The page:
Variants Rise, Adding Urgency to Vaccine Push: U.S. officials and public health experts are again raising alarms about the resurgence of Covid-19 cases in some regions, and especially are concerned about the role that variants are playing in states including Michigan and New Jersey. Those developments could augur a long-feared possibility: That another surge could occur even as states are flinging open vaccine eligibility, seeking to rapidly get shots in arms. Read more from Emma Court and Jonathan Levin.
Biden Briefed on Colorado Shooting: Biden was briefed last night on a shooting in Colorado, White House Press Secretary Jen Psaki wrote on Twitter. A shooting yesterday at a Colorado supermarket killed 10 people, including a police officer who was the first to respond to the scene, the Associated Press reports.
In the Courts
Biden Can Make Mark on Judiciary: Biden is soon expected to announce his first judicial nominations and much attention is focused on the potential elevation of Ketanji Brown Jackson to the U.S. Court of Appeals for the D.C. Circuit. But trial courts, where Jackson currently sits, are where Biden can change the composition of the federal judiciary right now. Read more from Madison Alder.
‘Law and Order’ on American Indian Land Faces Test: The Justice Department today will try to convince the Supreme Court to “preserve law and order within reservation boundaries,” as the court hears argument over American Indian police power to detain and search non-Indians. Backed by tribes, scholars, and politicians, federal officials are fighting what they deem a dangerous ruling by the U.S. Court of Appeals for the Ninth Circuit that sided with the criminal defendant on the search and seizure issue. Read more from Jordan S. Rubin.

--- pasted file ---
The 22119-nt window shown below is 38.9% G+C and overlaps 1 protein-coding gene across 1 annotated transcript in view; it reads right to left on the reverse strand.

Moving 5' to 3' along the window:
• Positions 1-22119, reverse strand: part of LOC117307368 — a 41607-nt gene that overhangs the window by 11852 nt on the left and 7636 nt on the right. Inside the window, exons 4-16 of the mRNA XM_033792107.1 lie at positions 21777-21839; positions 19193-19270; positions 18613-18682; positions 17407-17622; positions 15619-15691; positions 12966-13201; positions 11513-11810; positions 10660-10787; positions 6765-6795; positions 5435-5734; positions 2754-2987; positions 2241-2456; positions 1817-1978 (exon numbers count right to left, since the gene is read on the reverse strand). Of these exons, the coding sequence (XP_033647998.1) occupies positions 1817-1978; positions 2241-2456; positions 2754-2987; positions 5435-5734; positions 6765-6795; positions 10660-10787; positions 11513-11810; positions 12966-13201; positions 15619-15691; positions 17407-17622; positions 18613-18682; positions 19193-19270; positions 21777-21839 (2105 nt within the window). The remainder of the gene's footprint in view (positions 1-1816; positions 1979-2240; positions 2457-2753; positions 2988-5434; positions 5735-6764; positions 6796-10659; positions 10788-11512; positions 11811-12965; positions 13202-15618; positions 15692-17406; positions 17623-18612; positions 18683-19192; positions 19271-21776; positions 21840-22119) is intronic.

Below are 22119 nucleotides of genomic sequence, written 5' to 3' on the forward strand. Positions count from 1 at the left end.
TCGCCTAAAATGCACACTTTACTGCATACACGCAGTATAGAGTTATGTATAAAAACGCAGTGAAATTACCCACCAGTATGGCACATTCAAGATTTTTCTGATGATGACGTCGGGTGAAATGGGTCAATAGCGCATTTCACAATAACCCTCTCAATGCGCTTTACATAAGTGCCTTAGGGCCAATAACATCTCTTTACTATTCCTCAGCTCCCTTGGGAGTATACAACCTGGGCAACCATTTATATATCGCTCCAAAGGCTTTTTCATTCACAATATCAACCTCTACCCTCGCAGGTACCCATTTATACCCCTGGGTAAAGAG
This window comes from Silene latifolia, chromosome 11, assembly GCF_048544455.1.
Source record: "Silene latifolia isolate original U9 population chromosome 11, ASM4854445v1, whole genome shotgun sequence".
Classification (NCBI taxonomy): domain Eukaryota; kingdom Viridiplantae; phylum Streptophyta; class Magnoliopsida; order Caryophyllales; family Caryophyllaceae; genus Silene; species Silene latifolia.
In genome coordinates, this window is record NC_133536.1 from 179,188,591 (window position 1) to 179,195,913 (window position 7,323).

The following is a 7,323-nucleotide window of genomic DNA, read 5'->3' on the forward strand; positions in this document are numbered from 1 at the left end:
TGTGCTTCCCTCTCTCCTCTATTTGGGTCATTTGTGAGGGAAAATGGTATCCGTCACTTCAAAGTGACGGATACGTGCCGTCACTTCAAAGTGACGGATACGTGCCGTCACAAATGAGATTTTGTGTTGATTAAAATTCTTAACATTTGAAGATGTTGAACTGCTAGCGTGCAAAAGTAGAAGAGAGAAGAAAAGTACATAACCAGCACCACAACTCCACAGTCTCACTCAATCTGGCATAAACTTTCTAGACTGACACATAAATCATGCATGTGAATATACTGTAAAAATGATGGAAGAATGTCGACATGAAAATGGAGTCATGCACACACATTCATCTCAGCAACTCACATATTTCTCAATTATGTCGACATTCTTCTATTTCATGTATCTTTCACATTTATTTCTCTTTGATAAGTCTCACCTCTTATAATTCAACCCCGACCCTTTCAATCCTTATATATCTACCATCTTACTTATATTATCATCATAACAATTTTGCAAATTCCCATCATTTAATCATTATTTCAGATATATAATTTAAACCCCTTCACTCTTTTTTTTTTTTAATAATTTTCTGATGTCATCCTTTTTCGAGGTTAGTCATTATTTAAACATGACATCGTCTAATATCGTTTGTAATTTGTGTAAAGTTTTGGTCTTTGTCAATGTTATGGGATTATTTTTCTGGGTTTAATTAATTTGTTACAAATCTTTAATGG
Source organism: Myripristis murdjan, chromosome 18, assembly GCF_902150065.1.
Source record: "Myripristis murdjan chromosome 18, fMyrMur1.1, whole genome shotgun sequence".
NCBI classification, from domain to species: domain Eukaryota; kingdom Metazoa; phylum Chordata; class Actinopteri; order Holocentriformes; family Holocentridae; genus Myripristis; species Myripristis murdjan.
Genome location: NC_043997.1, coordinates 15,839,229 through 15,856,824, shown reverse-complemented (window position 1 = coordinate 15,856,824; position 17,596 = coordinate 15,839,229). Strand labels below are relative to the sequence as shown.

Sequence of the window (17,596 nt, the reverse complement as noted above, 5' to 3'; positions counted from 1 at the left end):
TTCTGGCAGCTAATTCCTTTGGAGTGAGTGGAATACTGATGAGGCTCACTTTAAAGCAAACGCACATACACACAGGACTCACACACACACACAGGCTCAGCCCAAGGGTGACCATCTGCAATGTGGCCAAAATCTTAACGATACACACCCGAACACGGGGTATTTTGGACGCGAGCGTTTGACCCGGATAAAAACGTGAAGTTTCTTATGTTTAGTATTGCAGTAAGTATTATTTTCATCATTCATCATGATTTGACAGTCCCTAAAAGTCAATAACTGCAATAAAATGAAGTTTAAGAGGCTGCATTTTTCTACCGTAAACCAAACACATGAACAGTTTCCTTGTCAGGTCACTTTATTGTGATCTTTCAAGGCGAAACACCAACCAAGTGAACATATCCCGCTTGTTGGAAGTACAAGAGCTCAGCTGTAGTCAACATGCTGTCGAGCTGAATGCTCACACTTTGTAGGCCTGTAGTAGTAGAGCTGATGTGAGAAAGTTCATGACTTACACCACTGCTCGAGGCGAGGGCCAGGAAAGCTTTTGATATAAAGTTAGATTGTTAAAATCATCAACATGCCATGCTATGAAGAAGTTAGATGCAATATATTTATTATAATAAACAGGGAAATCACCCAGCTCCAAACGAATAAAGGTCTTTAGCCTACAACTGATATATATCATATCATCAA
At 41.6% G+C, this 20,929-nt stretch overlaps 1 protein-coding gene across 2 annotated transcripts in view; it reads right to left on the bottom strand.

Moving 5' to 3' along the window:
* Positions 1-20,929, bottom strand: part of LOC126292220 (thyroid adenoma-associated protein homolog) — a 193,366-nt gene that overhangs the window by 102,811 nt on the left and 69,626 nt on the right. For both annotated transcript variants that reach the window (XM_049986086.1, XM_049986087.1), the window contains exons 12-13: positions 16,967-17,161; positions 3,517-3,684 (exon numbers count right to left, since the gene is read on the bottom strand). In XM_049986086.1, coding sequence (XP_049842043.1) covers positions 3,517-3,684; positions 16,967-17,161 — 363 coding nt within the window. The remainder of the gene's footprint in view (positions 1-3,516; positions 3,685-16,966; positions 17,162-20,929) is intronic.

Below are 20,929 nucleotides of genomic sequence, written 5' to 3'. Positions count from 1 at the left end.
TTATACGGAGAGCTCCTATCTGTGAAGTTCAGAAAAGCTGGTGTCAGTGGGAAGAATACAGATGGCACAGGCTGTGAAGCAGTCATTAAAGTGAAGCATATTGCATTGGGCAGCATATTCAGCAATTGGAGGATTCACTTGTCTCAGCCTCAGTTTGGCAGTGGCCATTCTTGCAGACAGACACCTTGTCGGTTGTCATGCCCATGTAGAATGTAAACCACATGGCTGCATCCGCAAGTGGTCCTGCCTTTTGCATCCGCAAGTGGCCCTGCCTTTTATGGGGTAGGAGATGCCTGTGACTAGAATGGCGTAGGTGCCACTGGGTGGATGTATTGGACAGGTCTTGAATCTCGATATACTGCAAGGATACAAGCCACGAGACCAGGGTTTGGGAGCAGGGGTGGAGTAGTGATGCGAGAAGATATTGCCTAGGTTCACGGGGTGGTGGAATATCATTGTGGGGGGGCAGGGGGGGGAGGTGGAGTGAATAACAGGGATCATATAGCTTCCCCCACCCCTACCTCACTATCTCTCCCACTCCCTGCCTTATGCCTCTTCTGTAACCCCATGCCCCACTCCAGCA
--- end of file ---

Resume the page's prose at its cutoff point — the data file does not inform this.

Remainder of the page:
Politics and Influence
Ex-Missouri Governor to Run for Senate: Former Missouri Governor Eric Greitens, who resigned amid scandal in 2018, said he plans to enter the GOP Senate primary seeking to replace retiring Sen. Roy Blunt, a fellow Republican. Greitens, a former Navy SEAL, said on Fox News yesterday that he’ll run a campaign focused on support for former President Donald Trump’s agenda and opposing that of Democrats. Next year’s Republican primary to succeed Blunt is likely to draw multiple candidates. Read more from Steven T. Dennis.
Sidney Powell Says Her Dominion Claims Were Opinion: Former Trump campaign attorney Sidney Powell said the defamation suit filed against her by Dominion Voting Systems should be tossed out because “no reasonable person” would believe her claims about the election software company were “truly statements of fact.” In a motion to dismiss filed yesterday in Washington, Powell argued her claims about Dominion were “political speech” that’s protected by the U.S. Constitution’s First Amendment. Her claims were clearly understood to be nothing more than “opinions and legal theories,” she argued, and criticism of her comments at the time as “inherently improbable” illustrate her point. Read more from Erik Larson.